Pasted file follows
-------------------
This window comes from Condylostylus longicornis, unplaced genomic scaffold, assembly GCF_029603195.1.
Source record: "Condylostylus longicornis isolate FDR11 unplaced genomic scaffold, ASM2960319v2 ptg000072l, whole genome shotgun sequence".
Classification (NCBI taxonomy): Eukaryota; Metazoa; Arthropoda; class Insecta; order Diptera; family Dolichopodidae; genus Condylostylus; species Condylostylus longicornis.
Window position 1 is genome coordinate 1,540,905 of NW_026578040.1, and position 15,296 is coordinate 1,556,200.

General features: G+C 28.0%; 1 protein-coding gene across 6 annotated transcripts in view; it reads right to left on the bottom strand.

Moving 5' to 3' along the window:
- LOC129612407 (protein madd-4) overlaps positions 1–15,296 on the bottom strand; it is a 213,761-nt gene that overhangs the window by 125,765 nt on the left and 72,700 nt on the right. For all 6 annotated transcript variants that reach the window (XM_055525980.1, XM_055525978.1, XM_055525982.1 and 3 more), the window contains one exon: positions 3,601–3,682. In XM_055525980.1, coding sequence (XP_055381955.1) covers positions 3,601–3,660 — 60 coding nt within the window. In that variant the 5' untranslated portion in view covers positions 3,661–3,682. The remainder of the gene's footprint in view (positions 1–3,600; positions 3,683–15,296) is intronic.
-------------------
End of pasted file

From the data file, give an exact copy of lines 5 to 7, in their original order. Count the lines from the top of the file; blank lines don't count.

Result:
General features: G+C 28.0%; 1 protein-coding gene across 6 annotated transcripts in view; it reads right to left on the bottom strand.

Moving 5' to 3' along the window:
- LOC129612407 (protein madd-4) overlaps positions 1–15,296 on the bottom strand; it is a 213,761-nt gene that overhangs the window by 125,765 nt on the left and 72,700 nt on the right. For all 6 annotated transcript variants that reach the window (XM_055525980.1, XM_055525978.1, XM_055525982.1 and 3 more), the window contains one exon: positions 3,601–3,682. In XM_055525980.1, coding sequence (XP_055381955.1) covers positions 3,601–3,660 — 60 coding nt within the window. In that variant the 5' untranslated portion in view covers positions 3,661–3,682. The remainder of the gene's footprint in view (positions 1–3,600; positions 3,683–15,296) is intronic.